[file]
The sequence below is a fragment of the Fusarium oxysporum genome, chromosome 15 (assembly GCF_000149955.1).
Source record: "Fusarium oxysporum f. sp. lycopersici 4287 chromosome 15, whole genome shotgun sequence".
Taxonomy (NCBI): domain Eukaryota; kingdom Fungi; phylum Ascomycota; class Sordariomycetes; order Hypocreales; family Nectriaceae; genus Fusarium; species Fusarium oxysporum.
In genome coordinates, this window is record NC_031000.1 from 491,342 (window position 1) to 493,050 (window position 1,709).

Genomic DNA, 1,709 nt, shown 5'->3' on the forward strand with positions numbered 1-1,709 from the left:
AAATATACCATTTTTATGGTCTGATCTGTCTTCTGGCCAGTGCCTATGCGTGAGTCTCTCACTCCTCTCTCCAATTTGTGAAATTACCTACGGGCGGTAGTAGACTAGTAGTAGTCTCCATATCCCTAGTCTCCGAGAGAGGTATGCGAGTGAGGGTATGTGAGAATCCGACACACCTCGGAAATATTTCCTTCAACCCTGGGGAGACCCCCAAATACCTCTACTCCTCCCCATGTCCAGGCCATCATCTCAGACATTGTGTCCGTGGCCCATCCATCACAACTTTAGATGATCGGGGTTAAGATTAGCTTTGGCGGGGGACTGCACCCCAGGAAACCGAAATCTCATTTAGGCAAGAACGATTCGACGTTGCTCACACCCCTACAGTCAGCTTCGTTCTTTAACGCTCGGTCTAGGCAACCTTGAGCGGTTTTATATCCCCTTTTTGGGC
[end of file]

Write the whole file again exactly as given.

The sequence below is a fragment of the Fusarium oxysporum genome, chromosome 15 (assembly GCF_000149955.1).
Source record: "Fusarium oxysporum f. sp. lycopersici 4287 chromosome 15, whole genome shotgun sequence".
Taxonomy (NCBI): domain Eukaryota; kingdom Fungi; phylum Ascomycota; class Sordariomycetes; order Hypocreales; family Nectriaceae; genus Fusarium; species Fusarium oxysporum.
In genome coordinates, this window is record NC_031000.1 from 491,342 (window position 1) to 493,050 (window position 1,709).

Genomic DNA, 1,709 nt, shown 5'->3' on the forward strand with positions numbered 1-1,709 from the left:
AAATATACCATTTTTATGGTCTGATCTGTCTTCTGGCCAGTGCCTATGCGTGAGTCTCTCACTCCTCTCTCCAATTTGTGAAATTACCTACGGGCGGTAGTAGACTAGTAGTAGTCTCCATATCCCTAGTCTCCGAGAGAGGTATGCGAGTGAGGGTATGTGAGAATCCGACACACCTCGGAAATATTTCCTTCAACCCTGGGGAGACCCCCAAATACCTCTACTCCTCCCCATGTCCAGGCCATCATCTCAGACATTGTGTCCGTGGCCCATCCATCACAACTTTAGATGATCGGGGTTAAGATTAGCTTTGGCGGGGGACTGCACCCCAGGAAACCGAAATCTCATTTAGGCAAGAACGATTCGACGTTGCTCACACCCCTACAGTCAGCTTCGTTCTTTAACGCTCGGTCTAGGCAACCTTGAGCGGTTTTATATCCCCTTTTTGGGC